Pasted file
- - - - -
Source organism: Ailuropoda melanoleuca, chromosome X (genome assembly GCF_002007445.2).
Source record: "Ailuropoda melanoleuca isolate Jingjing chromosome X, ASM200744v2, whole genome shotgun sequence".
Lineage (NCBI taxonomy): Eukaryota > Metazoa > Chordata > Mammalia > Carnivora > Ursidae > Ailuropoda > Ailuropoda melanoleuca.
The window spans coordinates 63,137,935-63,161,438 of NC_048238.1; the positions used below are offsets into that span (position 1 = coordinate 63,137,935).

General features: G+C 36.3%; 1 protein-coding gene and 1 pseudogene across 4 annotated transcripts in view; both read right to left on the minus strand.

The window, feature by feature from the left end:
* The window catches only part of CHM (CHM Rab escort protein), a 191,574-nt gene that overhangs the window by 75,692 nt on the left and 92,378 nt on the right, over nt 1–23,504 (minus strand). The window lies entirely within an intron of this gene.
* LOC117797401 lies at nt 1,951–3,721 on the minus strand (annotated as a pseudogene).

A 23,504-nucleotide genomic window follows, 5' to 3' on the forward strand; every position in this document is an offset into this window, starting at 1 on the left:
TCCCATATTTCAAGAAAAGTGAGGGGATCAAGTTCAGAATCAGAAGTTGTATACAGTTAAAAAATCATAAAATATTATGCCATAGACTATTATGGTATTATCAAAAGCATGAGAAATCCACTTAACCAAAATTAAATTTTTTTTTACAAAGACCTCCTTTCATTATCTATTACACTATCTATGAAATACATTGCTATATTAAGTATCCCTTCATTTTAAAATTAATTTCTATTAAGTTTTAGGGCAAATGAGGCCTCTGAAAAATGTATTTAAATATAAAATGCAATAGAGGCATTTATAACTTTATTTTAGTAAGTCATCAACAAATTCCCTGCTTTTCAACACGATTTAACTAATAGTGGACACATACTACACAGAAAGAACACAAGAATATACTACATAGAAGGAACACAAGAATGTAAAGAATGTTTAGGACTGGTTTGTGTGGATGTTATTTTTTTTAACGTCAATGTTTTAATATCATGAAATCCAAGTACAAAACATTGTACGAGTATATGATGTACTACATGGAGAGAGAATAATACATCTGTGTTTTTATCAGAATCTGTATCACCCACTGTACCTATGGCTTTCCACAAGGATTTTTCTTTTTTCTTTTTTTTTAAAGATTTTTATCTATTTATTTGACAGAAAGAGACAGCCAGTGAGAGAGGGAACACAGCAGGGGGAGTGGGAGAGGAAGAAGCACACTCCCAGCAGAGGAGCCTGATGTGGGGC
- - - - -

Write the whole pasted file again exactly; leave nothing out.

Source organism: Ailuropoda melanoleuca, chromosome X (genome assembly GCF_002007445.2).
Source record: "Ailuropoda melanoleuca isolate Jingjing chromosome X, ASM200744v2, whole genome shotgun sequence".
Lineage (NCBI taxonomy): Eukaryota > Metazoa > Chordata > Mammalia > Carnivora > Ursidae > Ailuropoda > Ailuropoda melanoleuca.
The window spans coordinates 63,137,935-63,161,438 of NC_048238.1; the positions used below are offsets into that span (position 1 = coordinate 63,137,935).

General features: G+C 36.3%; 1 protein-coding gene and 1 pseudogene across 4 annotated transcripts in view; both read right to left on the minus strand.

The window, feature by feature from the left end:
* The window catches only part of CHM (CHM Rab escort protein), a 191,574-nt gene that overhangs the window by 75,692 nt on the left and 92,378 nt on the right, over nt 1–23,504 (minus strand). The window lies entirely within an intron of this gene.
* LOC117797401 lies at nt 1,951–3,721 on the minus strand (annotated as a pseudogene).

A 23,504-nucleotide genomic window follows, 5' to 3' on the forward strand; every position in this document is an offset into this window, starting at 1 on the left:
TCCCATATTTCAAGAAAAGTGAGGGGATCAAGTTCAGAATCAGAAGTTGTATACAGTTAAAAAATCATAAAATATTATGCCATAGACTATTATGGTATTATCAAAAGCATGAGAAATCCACTTAACCAAAATTAAATTTTTTTTTACAAAGACCTCCTTTCATTATCTATTACACTATCTATGAAATACATTGCTATATTAAGTATCCCTTCATTTTAAAATTAATTTCTATTAAGTTTTAGGGCAAATGAGGCCTCTGAAAAATGTATTTAAATATAAAATGCAATAGAGGCATTTATAACTTTATTTTAGTAAGTCATCAACAAATTCCCTGCTTTTCAACACGATTTAACTAATAGTGGACACATACTACACAGAAAGAACACAAGAATATACTACATAGAAGGAACACAAGAATGTAAAGAATGTTTAGGACTGGTTTGTGTGGATGTTATTTTTTTTAACGTCAATGTTTTAATATCATGAAATCCAAGTACAAAACATTGTACGAGTATATGATGTACTACATGGAGAGAGAATAATACATCTGTGTTTTTATCAGAATCTGTATCACCCACTGTACCTATGGCTTTCCACAAGGATTTTTCTTTTTTCTTTTTTTTTAAAGATTTTTATCTATTTATTTGACAGAAAGAGACAGCCAGTGAGAGAGGGAACACAGCAGGGGGAGTGGGAGAGGAAGAAGCACACTCCCAGCAGAGGAGCCTGATGTGGGGC